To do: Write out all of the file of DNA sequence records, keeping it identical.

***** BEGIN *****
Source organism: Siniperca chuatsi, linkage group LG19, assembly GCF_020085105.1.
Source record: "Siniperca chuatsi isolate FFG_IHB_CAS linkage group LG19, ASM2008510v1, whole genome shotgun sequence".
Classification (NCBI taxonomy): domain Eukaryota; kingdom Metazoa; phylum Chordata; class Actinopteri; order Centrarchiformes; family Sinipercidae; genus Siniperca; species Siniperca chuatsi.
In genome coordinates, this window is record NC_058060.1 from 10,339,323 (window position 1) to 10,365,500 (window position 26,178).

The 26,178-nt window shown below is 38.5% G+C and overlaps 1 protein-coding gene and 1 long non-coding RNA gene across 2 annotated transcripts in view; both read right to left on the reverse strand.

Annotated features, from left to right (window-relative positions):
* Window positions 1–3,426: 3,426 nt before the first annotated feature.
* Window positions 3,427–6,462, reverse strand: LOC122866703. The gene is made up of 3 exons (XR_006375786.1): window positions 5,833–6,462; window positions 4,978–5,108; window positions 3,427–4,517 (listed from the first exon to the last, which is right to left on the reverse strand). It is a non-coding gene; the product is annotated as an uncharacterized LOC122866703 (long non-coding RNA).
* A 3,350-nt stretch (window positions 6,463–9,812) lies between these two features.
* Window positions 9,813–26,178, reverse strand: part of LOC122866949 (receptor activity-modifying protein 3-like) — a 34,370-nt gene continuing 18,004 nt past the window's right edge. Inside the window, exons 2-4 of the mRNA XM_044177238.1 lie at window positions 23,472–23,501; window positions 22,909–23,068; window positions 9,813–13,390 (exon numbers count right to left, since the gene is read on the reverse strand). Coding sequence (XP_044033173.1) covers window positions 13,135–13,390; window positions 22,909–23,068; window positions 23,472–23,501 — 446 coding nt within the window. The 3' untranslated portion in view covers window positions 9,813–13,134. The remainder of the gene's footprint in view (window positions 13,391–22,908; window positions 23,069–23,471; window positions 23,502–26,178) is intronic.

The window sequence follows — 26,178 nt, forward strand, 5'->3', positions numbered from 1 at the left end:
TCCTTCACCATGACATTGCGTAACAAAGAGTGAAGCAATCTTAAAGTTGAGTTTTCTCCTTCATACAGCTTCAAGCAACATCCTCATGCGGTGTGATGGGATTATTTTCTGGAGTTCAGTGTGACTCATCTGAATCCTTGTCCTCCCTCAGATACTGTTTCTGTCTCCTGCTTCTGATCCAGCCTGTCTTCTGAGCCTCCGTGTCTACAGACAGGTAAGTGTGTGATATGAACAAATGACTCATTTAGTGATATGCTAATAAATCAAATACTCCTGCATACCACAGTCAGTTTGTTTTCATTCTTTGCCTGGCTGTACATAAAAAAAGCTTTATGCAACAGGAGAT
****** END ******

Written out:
Source organism: Siniperca chuatsi, linkage group LG19, assembly GCF_020085105.1.
Source record: "Siniperca chuatsi isolate FFG_IHB_CAS linkage group LG19, ASM2008510v1, whole genome shotgun sequence".
Classification (NCBI taxonomy): domain Eukaryota; kingdom Metazoa; phylum Chordata; class Actinopteri; order Centrarchiformes; family Sinipercidae; genus Siniperca; species Siniperca chuatsi.
In genome coordinates, this window is record NC_058060.1 from 10,339,323 (window position 1) to 10,365,500 (window position 26,178).

The 26,178-nt window shown below is 38.5% G+C and overlaps 1 protein-coding gene and 1 long non-coding RNA gene across 2 annotated transcripts in view; both read right to left on the reverse strand.

Annotated features, from left to right (window-relative positions):
* Window positions 1–3,426: 3,426 nt before the first annotated feature.
* Window positions 3,427–6,462, reverse strand: LOC122866703. The gene is made up of 3 exons (XR_006375786.1): window positions 5,833–6,462; window positions 4,978–5,108; window positions 3,427–4,517 (listed from the first exon to the last, which is right to left on the reverse strand). It is a non-coding gene; the product is annotated as an uncharacterized LOC122866703 (long non-coding RNA).
* A 3,350-nt stretch (window positions 6,463–9,812) lies between these two features.
* Window positions 9,813–26,178, reverse strand: part of LOC122866949 (receptor activity-modifying protein 3-like) — a 34,370-nt gene continuing 18,004 nt past the window's right edge. Inside the window, exons 2-4 of the mRNA XM_044177238.1 lie at window positions 23,472–23,501; window positions 22,909–23,068; window positions 9,813–13,390 (exon numbers count right to left, since the gene is read on the reverse strand). Coding sequence (XP_044033173.1) covers window positions 13,135–13,390; window positions 22,909–23,068; window positions 23,472–23,501 — 446 coding nt within the window. The 3' untranslated portion in view covers window positions 9,813–13,134. The remainder of the gene's footprint in view (window positions 13,391–22,908; window positions 23,069–23,471; window positions 23,502–26,178) is intronic.

The window sequence follows — 26,178 nt, forward strand, 5'->3', positions numbered from 1 at the left end:
TCCTTCACCATGACATTGCGTAACAAAGAGTGAAGCAATCTTAAAGTTGAGTTTTCTCCTTCATACAGCTTCAAGCAACATCCTCATGCGGTGTGATGGGATTATTTTCTGGAGTTCAGTGTGACTCATCTGAATCCTTGTCCTCCCTCAGATACTGTTTCTGTCTCCTGCTTCTGATCCAGCCTGTCTTCTGAGCCTCCGTGTCTACAGACAGGTAAGTGTGTGATATGAACAAATGACTCATTTAGTGATATGCTAATAAATCAAATACTCCTGCATACCACAGTCAGTTTGTTTTCATTCTTTGCCTGGCTGTACATAAAAAAAGCTTTATGCAACAGGAGAT